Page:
WASHINGTON (CN) – House Democrats are calling on the Justice Department to investigate the Donald J. Trump Foundation over allegations the GOP presidential candidate used it to convince Florida Attorney General Pam Bondi to drop a Trump University fraud inquiry.
Seventeen Democratic members of the House Judiciary Committee signed a letter sent to Attorney General Loretta Lynch on Tuesday, pressing her to look into the bribery allegations.
As described in the letter, in September 2013, the Orlando Sentinel reported that Bondi’s office was considering joining a New York lawsuit against Trump University.
Four days later, the Donald J. Trump Foundation donated $25,000 to “And Justice for All,” a 527 group supporting the attorney general’s re-election campaign.
Shortly after receiving the donation, Bondi said she would drop the state’s probe against the maligned for-profit university, which students say swindled them out of thousands of dollars while delivering little if any of the business knowledge or connections it promised.
Bondi was re-elected in 2014. Since then, good government organizations have repeatedly raised questions about the donation and a possible quid-pro-quo.
Both Bondi and Trump have denied any impropriety, and Bondi now says she never said her office was thinking about joining the Trump University lawsuit.
Later, as questions continued to be posed about the donation, Bondi said she personally solicited the contribution weeks before she actually received it.
In addition, Trump reportedly paid a $2,500 penalty to the IRS earlier this year because the foundation’s donation to Bondi violated tax laws.
The Washington Post reported on Sept. 1. that the Trump Foundation did not list the $25,000 donation on its 2013 tax forms, but rather one to a nonprofit in Kansas with a similar name to Bondi’s group, to which the foundation did not give any money.
Trump refunded the Trump Foundation $25,000 for improper reporting attributed to a “clerical error.”
The Democrats’ letter says “The fact pattern indicates that these payments may have influenced Mrs. Bondi’s official decision not to participate in litigation against Mr. Trump.”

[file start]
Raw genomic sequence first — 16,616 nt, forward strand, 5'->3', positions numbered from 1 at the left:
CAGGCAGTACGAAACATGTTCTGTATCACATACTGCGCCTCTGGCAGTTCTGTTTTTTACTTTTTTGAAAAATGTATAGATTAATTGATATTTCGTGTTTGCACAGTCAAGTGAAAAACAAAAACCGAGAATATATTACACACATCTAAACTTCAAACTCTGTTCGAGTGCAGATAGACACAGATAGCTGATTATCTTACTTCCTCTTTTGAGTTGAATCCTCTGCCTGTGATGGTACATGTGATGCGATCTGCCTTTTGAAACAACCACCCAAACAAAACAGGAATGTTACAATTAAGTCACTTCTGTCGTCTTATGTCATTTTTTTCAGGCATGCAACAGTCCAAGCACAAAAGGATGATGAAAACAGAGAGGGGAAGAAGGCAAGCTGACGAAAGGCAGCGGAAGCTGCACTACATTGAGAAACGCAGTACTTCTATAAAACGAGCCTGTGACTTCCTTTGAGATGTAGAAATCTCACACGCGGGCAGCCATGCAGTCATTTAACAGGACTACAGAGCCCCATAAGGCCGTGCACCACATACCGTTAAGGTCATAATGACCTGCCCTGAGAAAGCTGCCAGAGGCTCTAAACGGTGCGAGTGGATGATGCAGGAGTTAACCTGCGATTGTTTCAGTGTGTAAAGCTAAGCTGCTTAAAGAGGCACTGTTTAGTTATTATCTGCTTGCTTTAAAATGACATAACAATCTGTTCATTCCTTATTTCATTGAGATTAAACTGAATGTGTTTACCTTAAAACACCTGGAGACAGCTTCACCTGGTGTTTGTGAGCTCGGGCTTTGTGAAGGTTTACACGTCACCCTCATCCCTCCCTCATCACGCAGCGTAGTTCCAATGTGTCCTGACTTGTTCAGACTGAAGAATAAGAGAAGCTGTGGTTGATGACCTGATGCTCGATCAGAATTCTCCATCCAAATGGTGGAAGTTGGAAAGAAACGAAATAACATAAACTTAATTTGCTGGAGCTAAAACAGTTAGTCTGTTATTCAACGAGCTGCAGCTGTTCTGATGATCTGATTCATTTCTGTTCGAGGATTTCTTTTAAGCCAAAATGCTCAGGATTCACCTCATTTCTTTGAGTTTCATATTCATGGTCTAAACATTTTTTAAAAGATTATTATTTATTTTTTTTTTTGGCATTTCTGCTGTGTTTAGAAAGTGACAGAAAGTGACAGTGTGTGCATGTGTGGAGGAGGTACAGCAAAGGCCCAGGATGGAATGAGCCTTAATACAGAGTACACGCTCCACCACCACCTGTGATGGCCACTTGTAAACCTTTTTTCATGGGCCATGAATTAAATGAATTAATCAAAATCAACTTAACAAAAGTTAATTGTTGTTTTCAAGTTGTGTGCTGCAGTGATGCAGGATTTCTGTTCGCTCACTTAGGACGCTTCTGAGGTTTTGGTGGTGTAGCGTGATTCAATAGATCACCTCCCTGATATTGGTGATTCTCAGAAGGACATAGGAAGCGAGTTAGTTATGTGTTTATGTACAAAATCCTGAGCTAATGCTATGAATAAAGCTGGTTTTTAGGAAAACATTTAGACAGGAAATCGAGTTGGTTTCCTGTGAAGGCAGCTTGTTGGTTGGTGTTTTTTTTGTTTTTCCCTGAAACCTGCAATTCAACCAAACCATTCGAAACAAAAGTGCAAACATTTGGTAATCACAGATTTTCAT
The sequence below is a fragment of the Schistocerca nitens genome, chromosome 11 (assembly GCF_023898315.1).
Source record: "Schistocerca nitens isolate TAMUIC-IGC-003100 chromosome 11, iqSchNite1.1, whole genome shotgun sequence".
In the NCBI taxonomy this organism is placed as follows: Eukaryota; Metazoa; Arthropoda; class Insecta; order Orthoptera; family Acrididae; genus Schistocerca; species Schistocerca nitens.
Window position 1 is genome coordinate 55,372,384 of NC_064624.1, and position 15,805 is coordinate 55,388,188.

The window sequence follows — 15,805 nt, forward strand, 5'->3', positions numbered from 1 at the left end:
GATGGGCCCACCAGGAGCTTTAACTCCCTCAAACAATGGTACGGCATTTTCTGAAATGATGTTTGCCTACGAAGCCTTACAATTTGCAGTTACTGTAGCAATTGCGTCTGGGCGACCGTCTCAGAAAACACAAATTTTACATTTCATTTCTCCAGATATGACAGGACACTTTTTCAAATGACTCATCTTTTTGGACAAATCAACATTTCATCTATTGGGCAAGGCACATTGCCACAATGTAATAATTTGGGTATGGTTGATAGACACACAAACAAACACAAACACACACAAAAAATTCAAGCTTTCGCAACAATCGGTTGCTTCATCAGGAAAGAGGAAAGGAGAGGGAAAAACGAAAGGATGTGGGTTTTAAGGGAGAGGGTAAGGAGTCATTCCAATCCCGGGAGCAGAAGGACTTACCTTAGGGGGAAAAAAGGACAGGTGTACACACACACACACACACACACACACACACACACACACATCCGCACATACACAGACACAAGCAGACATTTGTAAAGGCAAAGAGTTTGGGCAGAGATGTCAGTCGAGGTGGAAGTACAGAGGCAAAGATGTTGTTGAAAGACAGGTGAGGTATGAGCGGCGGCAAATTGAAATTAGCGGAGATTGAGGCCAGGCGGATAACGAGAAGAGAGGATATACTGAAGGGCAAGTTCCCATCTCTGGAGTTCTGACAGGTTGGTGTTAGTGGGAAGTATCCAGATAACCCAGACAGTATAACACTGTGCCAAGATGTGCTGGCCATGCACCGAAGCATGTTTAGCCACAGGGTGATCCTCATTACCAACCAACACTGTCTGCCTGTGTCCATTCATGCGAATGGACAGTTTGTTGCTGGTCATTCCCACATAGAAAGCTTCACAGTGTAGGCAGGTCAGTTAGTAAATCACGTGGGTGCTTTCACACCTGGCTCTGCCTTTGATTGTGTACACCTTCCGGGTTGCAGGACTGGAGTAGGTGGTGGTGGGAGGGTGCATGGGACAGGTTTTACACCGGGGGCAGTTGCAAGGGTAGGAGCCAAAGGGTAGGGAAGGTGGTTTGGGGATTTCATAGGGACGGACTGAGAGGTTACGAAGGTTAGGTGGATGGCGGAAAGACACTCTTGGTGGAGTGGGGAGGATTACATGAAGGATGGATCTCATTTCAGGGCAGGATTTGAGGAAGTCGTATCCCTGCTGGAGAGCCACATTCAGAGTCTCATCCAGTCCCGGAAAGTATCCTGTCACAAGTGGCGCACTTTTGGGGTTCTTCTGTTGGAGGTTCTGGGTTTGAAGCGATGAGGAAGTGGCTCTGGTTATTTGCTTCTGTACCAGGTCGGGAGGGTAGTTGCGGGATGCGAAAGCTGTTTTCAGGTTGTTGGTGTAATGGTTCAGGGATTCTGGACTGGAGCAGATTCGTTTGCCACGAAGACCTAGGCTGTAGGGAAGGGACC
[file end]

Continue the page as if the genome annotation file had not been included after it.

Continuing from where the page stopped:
It goes on to cite criminal laws that could apply in the case, including bribery and perjury.
At a press conference Wednesday morning, the House Democrats said the alleged pay off fits with comments Trump has made to packed rallies on the campaign trail in which he brags about buying off politicians in an attempt to cement himself as knowledgeable about a “rigged” system he says he alone can fix.
“That is not how the system is supposed to work,” Rep. Jerry Nadler, D-N.Y., said. “That is corruption of the system. That is rigging the system against the interests of the American people. People who are caught rigging the system should go to jail, not the White House, and at a minimum they should be investigated by the Justice Department when they are that brazen about breaking the law.”
Rep. Steve Cohen, D-Tenn., called the allegations a “prima facie” case of bribery and noted the Department of Justice would be the only entity capable of looking into the donation.
Likening it to the difficulty of finding an independent prosecutor to look into police shootings of minorities, Cohen said no state prosecutor would be likely to bring charges against his or her own attorney general.
But President Barack Obama’s Justice Department looking into a Republican candidate for president could cause its own image problem as well.
A Trump spokesman yesterday dismissed word that New York Attorney General Erich Schneiderman is looking into the foundation for as a “left-wing hit job.”
The Washington Post has reported that Trump used money from the foundation from his own purposes, including to buy a six-foot-tall painting of himself, and has not donated to the foundation since 2008, making other people’s donations appear to be his own, according to the Post.
Turning back speculation that any action from the Justice Department would seem politically motivated, House Democrats insisted the claims against Trump and Bondi should not be ignored simply because the election is drawing near.
“Ignoring corruption and turning the other cheek just because we are within a 60 day window of a general election is entirely inappropriate,” Rep. Debbie Wasserman Schultz, D-Fla., said at a press the news conference.
Cohen suggested Trump’s run for the White House makes the need for a federal investigation even greater, especially given Trump’s statements that he uses contributions to get what he wants from politicians.
“When he’s on the other end of those contribution, when he’s the one receiving them, will he operate in the same manner and realize this is the time for me to respond and to give them what they want because they gave me money?” Cohen said. “It’s really scary to think about that.”
The allegations against Trump’s foundation have drawn increased criticism recently, especially after the candidate seized on allegations that his rival Hillary Clinton gave preferential treatment to people who donated to the Clinton foundation while she was secretary of state.
The Trump campaign did not respond to a voicemail requesting comment on the letter or the allegations.
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